Twin Peaks: was this the long, perfect goodbye to David Lynch?

David Lynch’s debut Eraserhead was the greatest movie ever made. Shot over five years in an old barn behind the American Film Institute, where the director was living at the time, it was painstakingly built frame by frame by a group of friends – the very definition of a labour of love. Exactly 40 years later, Lynch has just completed his most personal project ever since. Twin Peaks: the Return can have a cast of stars-art digital effects and a 18-hour run time. But basically, it was just another movie at home: the work of an artist coming full circle, incorporating all he has learned in four decades as a filmmaker in the hands, DIY model, he established with his first film.

Sometimes, the Back looked like a checklist of familiar Lynchian motifs: strip the criminals, the law enforcement officials of the crusade, slinky femmes fatales, coffee, pie, parallel dimensions. Even the cast reads as a part of the meeting: almost all of the lead has worked with Lynch before, and not only in the original Twin Peaks. Laura Dern, starred in Blue Velvet and Inland Empire; Naomi Watts and Robert Forster has appeared in Mulholland Drive; Balthazar Getty has been Lost en Route, Harry Dean Stanton was in Wild at Heart, The straight Story and Twin Peaks: Fire Walk with Me. It was not just employees, they were friends for life.

Old friends popping in for a catch-up … Twin Peaks. Photo: Showtime

The appearances of the original Twin Peaks regulars often felt less like an integral part of the plot points and more old friends popping in for a catch-up. Warren Frost (co-writer Mark Frost’s father, now deceased) gave his performance via Skype, while David Patrick Kelly as Jerry Horne wandered alone in the woods, stoned out of his gourd and only in interaction with the other characters of her first and last scenes. Ben Horne and his daughter Audrey, the two of them had a storyline which was going precisely nowhere, while Norma and Big Ed dropped in, rekindled their love and then promptly abandoned it straight out again. Eraserhead veteran Catherine Coulson had four scenes heart-wrenching as the Log Lady, filmed shortly before his death from cancer. His last appearance was perhaps the series ‘ most memorable moment, as Lynch released what was essentially an intimate eulogy to one of his closest friends.

The Back also leaning back in the creative director of pages, and not just his work on-screen. What has been the Evolution of the Arm (the stick-like sculpture to replace rebel Pics icon of Michael j. Anderson) if it is a 3D representation of one of its most oblique works of art? The series established roles or singing cameos from Chrysta Bell, Rebekah del Rio, Trent Reznor and Julee Cruise, all of whom have made music with Lynch over the years, alongside returning composer Angelo Badalamenti. Elements of the previous films of Lynch and TELEVISION projects have been continuously woven in: a castle in the sea like something out of Dune, a sticky-bug creature straight out of Eraserhead. Agent Cooper, several of the figures nodded to the “fugue psychogenic” Lost Highway, while the last episode of the sharp left-hand bend on a whole new plane of existence follows closely the last scenes of Mulholland Drive.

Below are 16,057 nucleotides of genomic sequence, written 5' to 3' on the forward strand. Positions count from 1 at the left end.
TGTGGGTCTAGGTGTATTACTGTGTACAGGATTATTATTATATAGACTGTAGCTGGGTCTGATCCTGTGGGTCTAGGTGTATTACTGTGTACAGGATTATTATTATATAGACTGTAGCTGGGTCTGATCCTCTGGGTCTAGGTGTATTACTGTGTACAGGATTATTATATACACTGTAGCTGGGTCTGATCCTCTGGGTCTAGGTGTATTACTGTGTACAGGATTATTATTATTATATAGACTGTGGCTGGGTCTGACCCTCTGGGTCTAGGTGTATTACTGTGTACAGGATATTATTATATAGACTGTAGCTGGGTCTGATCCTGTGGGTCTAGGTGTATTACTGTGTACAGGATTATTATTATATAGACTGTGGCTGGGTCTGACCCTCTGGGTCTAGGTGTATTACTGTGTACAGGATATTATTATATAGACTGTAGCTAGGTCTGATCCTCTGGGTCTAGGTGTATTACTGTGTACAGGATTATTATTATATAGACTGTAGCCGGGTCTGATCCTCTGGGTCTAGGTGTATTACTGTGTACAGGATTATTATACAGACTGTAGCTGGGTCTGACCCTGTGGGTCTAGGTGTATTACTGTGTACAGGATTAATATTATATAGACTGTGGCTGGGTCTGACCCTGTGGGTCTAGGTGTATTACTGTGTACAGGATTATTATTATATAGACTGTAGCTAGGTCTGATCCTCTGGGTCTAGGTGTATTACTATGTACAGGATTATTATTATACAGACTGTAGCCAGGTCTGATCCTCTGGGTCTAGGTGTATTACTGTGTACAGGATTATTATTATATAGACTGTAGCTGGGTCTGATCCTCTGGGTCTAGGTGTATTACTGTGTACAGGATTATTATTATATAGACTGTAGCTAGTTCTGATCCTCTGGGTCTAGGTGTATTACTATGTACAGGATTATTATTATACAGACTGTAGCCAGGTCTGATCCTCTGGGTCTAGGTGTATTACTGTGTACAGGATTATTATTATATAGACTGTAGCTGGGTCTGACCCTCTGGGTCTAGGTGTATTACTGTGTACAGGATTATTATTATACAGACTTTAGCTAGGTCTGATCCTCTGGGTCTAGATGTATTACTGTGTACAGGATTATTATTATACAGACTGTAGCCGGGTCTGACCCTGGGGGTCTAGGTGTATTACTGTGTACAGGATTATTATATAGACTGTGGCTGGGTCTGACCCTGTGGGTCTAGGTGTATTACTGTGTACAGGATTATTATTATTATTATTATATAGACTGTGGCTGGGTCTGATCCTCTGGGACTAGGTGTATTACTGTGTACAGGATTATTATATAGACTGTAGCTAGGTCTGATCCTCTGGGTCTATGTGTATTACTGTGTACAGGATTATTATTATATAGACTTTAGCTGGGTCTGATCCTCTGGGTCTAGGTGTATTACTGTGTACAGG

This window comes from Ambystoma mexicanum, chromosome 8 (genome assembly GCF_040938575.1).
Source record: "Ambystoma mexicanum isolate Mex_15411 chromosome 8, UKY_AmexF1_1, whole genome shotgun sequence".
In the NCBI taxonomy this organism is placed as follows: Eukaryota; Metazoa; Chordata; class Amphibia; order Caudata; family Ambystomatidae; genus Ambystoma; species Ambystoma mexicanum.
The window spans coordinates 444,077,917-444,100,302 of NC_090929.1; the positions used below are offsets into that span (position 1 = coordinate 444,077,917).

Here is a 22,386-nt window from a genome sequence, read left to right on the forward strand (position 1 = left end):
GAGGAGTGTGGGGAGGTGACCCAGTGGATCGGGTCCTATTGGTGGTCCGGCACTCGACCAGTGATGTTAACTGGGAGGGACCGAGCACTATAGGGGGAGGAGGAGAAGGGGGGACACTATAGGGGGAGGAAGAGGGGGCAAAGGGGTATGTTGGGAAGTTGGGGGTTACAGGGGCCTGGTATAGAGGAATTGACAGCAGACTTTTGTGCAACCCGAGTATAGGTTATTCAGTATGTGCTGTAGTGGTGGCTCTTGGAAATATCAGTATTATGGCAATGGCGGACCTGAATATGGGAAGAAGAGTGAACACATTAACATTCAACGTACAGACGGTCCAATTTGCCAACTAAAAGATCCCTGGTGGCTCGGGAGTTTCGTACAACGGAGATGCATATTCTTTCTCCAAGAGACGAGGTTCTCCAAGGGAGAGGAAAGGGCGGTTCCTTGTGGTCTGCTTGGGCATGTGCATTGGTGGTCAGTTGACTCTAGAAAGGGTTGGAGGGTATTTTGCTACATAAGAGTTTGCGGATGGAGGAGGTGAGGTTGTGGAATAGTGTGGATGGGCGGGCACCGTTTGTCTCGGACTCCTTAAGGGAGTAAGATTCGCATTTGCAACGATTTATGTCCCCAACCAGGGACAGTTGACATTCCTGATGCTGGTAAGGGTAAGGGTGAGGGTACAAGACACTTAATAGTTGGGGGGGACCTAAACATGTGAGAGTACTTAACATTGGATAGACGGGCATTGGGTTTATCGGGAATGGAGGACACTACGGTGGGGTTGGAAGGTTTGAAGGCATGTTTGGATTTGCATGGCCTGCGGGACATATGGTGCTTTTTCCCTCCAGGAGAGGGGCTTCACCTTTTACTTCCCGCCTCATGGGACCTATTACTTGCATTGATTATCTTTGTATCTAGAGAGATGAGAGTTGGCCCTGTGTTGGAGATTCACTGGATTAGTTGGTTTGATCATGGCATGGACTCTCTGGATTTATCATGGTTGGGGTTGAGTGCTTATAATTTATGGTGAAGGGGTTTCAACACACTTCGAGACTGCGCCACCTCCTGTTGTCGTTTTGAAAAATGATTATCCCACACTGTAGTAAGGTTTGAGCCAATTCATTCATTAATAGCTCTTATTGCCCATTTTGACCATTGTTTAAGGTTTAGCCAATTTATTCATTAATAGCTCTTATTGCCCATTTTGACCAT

Straight out of Lost Highway … Dougie “fugue psychogenic”. Photo: Suzanne Tenner/Showtime

But it is in this last hour as the Return of its most notable pause, Lynch is past, as Agent Cooper and his assistant/muse/lover of Diane traveled across dimensions to a place that felt uncomfortably like the “real” world (albeit one where motels change their faces and unearthly voices echo from thin air). The show had already staked his claim as the most socially responsible Lynch’s work to date, digging as the Dr Amp on the right in the “crap” that we find ourselves in, nodding both to America’s growing problem of poverty and its propensity to violence: “the glow is dying,” reported the Newspaper Lady, in his last speech. Not all of Lynch’s political ideas, worked in his acceptance speech for the cross-dressing Denise Bryson was a bit awkward, but it is invigorating to see this inward-looking filmmaker embracing larger concerns.

More unsettlingly linked to the earth and all that Lynch has tried to do this before … Twin Peaks. Photo: Suzanne Tenner/Showtime

However, the final episode went even further, feeling more unsettlingly linked to the earth and all that Lynch has tried to do before. The city of Odessa, Texas, has been presented in stark terms, full of traffic and grime, a true world apart, far from the fuzzy, nostalgia of Twin Peaks. Even the roads had lost their mystery – a set of sinister headlights in the rearview mirror proved not to be a gang of criminals, but just another car. The episode and the series culminated with a tired, ordinary-looking Agent Cooper leading Laura to the door of his own house, only to be confronted with the puzzled face of Mary Reber, the woman who is the owner of the Palmer house in Everett, Washington.

Was it Lynch bids a final farewell to fiction? At the age of 71, he closed his own loop? This year’s heartwarming documentary of David Lynch: the Art of Life seemed to say that this is more of a homebody now, happy to potter around the studio with his toddling daughter and her brushes. If Twin Peaks: the Return turns out to be the last film of David Lynch, and taking into account its age and its pace of work, which could well be the case, it is difficult to think of a more fitting swan song. It may be that the title does not only refer to the town of Twin Peaks, Agent Cooper is the slow path to mental health. It could also mark the return of its creator, putting aside the dense, violent, strangely comforting worlds he has spent four decades of creation and to return to a semblance of reality.